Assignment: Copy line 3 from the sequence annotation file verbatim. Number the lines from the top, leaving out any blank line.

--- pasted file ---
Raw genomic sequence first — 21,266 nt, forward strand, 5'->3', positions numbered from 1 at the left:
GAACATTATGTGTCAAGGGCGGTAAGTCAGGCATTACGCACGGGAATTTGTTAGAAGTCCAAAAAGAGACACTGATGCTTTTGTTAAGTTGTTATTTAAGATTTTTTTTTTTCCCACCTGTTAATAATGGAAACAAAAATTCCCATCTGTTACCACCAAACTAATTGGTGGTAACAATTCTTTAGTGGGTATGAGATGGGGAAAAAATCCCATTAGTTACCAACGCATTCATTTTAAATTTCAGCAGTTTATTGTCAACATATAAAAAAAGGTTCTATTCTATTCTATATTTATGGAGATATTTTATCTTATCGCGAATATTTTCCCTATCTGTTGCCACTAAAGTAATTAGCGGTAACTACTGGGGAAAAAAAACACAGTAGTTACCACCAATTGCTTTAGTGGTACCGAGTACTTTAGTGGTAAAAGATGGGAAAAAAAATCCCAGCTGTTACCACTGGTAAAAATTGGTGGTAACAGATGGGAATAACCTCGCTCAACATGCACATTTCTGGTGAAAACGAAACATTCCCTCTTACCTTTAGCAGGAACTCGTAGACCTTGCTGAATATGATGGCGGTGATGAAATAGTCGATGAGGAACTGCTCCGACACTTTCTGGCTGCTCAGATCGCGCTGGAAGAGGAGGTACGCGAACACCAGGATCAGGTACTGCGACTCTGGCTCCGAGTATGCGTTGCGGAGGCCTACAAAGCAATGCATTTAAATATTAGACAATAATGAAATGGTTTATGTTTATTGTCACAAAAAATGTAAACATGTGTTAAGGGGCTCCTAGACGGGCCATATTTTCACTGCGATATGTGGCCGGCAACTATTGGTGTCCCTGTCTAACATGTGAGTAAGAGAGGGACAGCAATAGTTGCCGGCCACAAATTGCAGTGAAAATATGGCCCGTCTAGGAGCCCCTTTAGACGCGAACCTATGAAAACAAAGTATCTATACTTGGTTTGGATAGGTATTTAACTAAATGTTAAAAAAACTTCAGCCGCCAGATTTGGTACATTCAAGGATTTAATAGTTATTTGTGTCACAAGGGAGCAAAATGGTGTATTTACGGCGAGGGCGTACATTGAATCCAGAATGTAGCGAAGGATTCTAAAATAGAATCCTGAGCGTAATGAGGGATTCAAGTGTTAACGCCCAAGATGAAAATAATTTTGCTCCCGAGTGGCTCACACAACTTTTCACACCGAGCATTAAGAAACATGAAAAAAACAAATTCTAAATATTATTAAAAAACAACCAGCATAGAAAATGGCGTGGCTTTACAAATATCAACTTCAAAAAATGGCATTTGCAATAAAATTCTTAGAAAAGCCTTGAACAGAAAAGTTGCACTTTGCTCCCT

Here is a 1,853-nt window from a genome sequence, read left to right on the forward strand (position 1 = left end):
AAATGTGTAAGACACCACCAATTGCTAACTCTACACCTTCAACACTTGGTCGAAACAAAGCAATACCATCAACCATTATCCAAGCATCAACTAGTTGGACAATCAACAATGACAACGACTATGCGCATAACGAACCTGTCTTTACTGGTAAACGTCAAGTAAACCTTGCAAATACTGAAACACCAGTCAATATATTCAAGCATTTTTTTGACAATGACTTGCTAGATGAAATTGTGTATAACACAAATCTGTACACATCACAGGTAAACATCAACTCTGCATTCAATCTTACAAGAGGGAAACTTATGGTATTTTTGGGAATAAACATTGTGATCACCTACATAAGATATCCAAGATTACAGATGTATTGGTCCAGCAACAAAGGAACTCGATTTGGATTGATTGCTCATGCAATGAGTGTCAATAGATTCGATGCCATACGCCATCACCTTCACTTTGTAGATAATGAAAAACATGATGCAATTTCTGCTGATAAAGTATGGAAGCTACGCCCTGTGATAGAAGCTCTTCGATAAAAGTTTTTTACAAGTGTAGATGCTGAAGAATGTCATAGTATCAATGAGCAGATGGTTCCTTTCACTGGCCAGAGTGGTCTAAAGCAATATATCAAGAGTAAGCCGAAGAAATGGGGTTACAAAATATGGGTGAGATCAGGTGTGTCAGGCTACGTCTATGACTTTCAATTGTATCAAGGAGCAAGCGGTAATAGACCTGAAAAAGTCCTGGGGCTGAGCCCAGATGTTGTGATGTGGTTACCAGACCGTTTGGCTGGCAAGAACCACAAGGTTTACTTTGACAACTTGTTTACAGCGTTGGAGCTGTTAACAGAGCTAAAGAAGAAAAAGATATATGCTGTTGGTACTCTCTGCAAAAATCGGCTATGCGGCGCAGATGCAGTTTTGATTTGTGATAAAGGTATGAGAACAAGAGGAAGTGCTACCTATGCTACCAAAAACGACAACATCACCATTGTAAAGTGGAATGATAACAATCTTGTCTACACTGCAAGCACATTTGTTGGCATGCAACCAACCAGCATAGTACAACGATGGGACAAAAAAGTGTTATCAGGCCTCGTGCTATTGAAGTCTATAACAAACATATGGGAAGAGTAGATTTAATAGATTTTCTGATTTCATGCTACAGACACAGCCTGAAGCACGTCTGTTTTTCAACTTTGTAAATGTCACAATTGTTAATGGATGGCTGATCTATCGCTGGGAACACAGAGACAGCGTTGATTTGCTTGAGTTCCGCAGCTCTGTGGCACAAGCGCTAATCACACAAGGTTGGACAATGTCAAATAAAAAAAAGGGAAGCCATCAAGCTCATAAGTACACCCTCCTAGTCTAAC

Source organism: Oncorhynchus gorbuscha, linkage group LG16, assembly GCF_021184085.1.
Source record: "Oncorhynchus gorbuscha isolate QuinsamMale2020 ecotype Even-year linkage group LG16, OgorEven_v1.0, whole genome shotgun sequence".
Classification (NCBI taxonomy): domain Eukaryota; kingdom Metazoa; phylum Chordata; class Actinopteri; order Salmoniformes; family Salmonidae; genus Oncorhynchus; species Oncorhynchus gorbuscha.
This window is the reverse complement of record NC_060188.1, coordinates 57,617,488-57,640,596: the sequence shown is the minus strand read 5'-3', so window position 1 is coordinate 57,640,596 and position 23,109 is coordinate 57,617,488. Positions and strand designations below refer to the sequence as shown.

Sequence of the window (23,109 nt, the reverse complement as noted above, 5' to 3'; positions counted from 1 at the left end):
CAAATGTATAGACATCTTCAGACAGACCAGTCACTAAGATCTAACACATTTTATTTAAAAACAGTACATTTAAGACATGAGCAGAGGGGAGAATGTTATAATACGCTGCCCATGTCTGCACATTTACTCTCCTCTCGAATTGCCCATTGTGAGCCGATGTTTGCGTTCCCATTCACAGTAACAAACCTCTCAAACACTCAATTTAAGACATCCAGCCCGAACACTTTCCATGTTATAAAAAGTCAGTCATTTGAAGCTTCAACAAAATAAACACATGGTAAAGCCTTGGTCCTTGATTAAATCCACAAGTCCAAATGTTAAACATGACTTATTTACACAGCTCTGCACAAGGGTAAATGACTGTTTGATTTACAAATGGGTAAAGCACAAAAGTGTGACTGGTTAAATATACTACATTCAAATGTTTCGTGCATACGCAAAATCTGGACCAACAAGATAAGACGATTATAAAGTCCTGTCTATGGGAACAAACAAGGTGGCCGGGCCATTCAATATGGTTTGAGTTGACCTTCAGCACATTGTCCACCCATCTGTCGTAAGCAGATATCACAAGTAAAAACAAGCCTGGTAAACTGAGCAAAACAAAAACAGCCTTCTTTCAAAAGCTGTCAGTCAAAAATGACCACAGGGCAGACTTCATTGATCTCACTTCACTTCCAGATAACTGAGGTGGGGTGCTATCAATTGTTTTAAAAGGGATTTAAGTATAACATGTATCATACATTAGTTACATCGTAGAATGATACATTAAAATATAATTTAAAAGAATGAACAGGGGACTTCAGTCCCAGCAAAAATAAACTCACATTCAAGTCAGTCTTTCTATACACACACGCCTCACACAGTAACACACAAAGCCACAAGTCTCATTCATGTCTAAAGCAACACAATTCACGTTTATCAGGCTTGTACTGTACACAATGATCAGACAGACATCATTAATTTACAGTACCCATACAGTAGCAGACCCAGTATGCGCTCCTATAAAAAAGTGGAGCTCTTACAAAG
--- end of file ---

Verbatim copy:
Here is a 1,853-nt window from a genome sequence, read left to right on the forward strand (position 1 = left end):